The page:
Where are you from?
What do you study?
Global management (Enterprise and Innovation).
How would you describe yourself?
Energetic, sports-enthusiastic and always open to trying new things. I'm very open-minded in regards to new cultures, new things to try and getting to know people from all around the world.
Tell us about your polo experience. What's your favourite thing about it?
I got into polo in my first year at Regent’s, through the University of London's Polo Society (UoLPC). Even though I’ve ridden all my life, polo was a completely new challenge, as it is a team sport – in comparison to traditional riding, which is a one-man-show. What I love most about polo is that it challenges you, not only physically – I believe it is one of the hardest sports in the world – but also mentally.
Being able to think strategically in a game, as well as being a team player are two extremely important attributes of a good polo player. Furthermore, I love the very international and open-minded community of polo people and how many people you meet at tournaments, during club chukkas and so on.
How’d you go about applying for the Filippo Corsini Polo Scholarship?
As I was polo manager of the UoLPC for a year, Mel Steingass (Sports Officer at Regent's) asked me to apply for the polo scholarship. The application process expects you to write a statement about why you think you deserve the scholarship, as well as attend an interview. However, the interview was very friendly and felt more like a conversation about polo and wasn’t intimidating at all. I can recommend everybody to apply for it, as it is a great opportunity to promote Regent’s Polo and get more into the sport.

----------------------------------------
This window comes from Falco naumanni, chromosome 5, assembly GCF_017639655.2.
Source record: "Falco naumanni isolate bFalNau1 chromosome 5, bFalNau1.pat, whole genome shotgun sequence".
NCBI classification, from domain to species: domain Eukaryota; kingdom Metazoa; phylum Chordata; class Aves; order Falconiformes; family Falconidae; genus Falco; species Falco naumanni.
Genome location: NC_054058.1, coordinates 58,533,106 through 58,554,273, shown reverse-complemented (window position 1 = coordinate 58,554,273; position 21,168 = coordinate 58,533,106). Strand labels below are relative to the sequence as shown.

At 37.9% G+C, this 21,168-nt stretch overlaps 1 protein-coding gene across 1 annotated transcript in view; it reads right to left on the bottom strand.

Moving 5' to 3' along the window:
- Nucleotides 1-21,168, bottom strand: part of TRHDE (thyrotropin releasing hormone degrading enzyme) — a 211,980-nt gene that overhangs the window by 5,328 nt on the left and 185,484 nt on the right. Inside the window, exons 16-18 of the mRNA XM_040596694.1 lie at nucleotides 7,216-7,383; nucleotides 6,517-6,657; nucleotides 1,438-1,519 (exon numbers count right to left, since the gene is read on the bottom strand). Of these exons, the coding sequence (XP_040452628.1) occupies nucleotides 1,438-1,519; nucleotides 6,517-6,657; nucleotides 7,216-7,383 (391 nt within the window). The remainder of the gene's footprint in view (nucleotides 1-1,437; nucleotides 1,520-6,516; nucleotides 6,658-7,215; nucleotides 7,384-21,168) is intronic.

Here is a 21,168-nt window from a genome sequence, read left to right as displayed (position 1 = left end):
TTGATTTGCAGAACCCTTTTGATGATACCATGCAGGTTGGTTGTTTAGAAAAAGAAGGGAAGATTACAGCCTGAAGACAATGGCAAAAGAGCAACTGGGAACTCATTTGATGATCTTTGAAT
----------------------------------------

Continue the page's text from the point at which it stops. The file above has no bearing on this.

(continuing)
What makes Regent’s unique?
What I believe is one of Regent’s greatest assets is how international and diverse it is. I believe diversity is the basis of creative thinking.
What’s the best thing about studying in central London?
Studying at Regent’s' campus, in the middle of one of the biggest and most beautiful royal parks in London is an extreme privilege. Central London is the hub of not only business life in London but also offers some of the best galleries and museums of the world, great international restaurants and bars, and the opportunity to meet inspiring people from all around the world.
How many times a week do you train for polo and where? How does this fit in with your studies?
As a third year student it is difficult to make time most of the time – however, I still try to play at least once a week. In my first and second year at Regent’s I played about 2-3 times a week, as well as club chukkas on weekends. However, the Berkshire Polo Club is very flexible and really tries its best to make time, even if it’s really early in the morning or quite late in the evening after lectures.
Regent's recently competed in the SUPA Universities Winter National Championships. Can you tell us more about this competition?
Competing at the University Nationals is always a great experience. It is one of the biggest polo competitions in the UK, with about 90 teams taking place each year. Whilst it is very competitive, it is still a very friendly event and enables students to get to know people from other universities all over the UK. It has an amazing atmosphere and really makes students proud of their university and their team.